Gilead presents data highlighting progress and efficacy in liver and hepatitis C therapies

pharmafile | April 20, 2016 | News story | Research and Development, Sales and Marketing Gilead, harvoni, hepatitis, liver, sofosbuvir 

Gilead (NASDAQ: GILD) has presented a broad range of results on its current and potential therapeutics at the International Liver Congress 2016 in Barcelona Spain.

The company presented the results from several Phase II and Phase III studies evaluating its two investigational, fixed-dose combination therapies for the treatment of chronic hepatits C virus infection, as well as new data highlighting the potential use of Harvoni (ledipasvir/sofosbuvir) in adolescents aged 12 to 17. Harvoni is currently available to a broad range of patients in the US, after several expansions of its indication.

The data presented shows that Gilead’s treatment achieved high SVR12 (i.e. that hepatitis C is undetectable for twelve or more weeks after the end of treatment) rates, reaching as high as 100% in patients with cirrhosis.

Norbert Bischofberger, chief scientific officer at Gilead, says: “The data presented this week continue to underscore the high cure rates and tolerability of our sofosbuvir-based HCV therapies, and support their utility across all patient HCV genotypes and disease stages.”

Other data presented by Gilead relates to their development of three investigational agents for the treatment of non-alcoholic steatohepatitis (NASH) and primary sclerosing cholangitis (PSC). The former is a serious liver condition resulting from metabolic dysfunction that is associated with fat within the liver, inflammation and fibrosis, which may eventually progress to cirrhosis. The latte is a disease characterised by inflammation and structuring of the bile ducts. It can eventually lead to cirrhosis and other complications, including bile duct cancer.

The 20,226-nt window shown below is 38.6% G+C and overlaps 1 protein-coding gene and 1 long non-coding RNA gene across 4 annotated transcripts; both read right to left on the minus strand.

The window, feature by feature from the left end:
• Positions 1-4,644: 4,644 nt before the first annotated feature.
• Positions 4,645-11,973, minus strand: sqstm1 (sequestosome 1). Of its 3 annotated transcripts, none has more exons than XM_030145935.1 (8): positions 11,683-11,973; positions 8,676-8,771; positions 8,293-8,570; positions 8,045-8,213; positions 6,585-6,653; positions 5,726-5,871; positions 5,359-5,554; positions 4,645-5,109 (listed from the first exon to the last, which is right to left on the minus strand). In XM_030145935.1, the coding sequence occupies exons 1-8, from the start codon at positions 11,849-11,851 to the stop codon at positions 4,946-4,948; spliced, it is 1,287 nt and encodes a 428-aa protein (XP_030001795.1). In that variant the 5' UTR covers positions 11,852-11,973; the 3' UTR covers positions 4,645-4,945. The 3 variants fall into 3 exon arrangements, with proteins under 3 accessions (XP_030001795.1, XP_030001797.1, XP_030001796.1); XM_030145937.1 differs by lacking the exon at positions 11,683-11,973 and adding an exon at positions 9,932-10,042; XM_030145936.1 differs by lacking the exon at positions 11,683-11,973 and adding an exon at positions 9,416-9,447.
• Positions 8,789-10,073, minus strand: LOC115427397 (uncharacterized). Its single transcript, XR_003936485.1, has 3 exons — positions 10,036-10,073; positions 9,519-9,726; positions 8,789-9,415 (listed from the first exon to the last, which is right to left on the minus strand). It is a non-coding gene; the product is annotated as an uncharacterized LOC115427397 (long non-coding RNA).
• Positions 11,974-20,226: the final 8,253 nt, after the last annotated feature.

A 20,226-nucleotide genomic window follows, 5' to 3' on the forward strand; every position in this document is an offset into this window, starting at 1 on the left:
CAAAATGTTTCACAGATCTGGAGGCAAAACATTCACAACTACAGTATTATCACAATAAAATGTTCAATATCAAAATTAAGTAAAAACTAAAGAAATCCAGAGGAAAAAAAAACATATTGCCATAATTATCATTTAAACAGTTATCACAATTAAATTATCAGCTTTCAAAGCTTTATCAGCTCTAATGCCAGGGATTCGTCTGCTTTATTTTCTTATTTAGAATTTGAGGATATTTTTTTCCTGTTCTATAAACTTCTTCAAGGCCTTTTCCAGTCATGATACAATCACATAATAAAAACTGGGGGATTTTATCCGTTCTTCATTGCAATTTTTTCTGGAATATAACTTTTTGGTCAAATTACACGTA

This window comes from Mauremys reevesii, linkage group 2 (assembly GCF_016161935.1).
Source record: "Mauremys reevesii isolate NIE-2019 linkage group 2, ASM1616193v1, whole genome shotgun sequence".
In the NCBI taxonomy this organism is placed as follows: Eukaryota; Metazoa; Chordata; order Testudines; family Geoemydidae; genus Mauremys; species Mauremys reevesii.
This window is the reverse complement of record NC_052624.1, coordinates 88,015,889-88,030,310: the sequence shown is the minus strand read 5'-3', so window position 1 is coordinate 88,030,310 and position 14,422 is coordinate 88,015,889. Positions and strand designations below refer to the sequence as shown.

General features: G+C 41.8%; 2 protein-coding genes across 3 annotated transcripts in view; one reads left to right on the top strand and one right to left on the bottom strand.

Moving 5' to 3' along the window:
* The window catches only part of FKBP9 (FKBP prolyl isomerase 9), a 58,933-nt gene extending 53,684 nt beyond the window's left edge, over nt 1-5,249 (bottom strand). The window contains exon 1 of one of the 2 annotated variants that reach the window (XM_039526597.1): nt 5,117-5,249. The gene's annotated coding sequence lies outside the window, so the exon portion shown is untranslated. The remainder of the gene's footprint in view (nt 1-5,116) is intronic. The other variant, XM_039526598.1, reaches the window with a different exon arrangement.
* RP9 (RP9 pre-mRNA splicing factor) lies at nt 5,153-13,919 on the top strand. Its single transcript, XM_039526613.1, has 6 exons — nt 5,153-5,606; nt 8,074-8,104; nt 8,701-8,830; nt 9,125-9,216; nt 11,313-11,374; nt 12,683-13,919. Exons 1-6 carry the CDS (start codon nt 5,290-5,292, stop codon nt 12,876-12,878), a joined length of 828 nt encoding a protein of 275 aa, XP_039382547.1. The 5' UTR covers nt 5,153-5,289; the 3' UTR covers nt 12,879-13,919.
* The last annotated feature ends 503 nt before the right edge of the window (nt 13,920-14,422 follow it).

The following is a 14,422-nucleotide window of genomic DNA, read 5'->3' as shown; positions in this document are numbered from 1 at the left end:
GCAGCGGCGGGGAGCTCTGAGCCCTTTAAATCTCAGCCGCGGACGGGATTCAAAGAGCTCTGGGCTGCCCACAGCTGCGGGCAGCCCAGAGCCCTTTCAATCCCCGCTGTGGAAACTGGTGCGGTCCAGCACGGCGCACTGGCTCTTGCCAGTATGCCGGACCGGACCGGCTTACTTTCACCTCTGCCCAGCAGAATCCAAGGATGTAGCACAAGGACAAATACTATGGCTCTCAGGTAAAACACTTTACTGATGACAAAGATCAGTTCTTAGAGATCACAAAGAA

The potential agents, simtuzumab, GS-4997 and GS-9674 all showed positive signs in Phase I and Phase II studies.

Bischofberger adds: “The data presented enhance our understanding of the pathogenesis of NASH and PSC – two progressive liver diseases for which there are no approved treatment options. We are encouraged by the data presented and look forward to applying the scientific insights from these and other ongoing studies to enhance our clinical programs.”

Sean Murray

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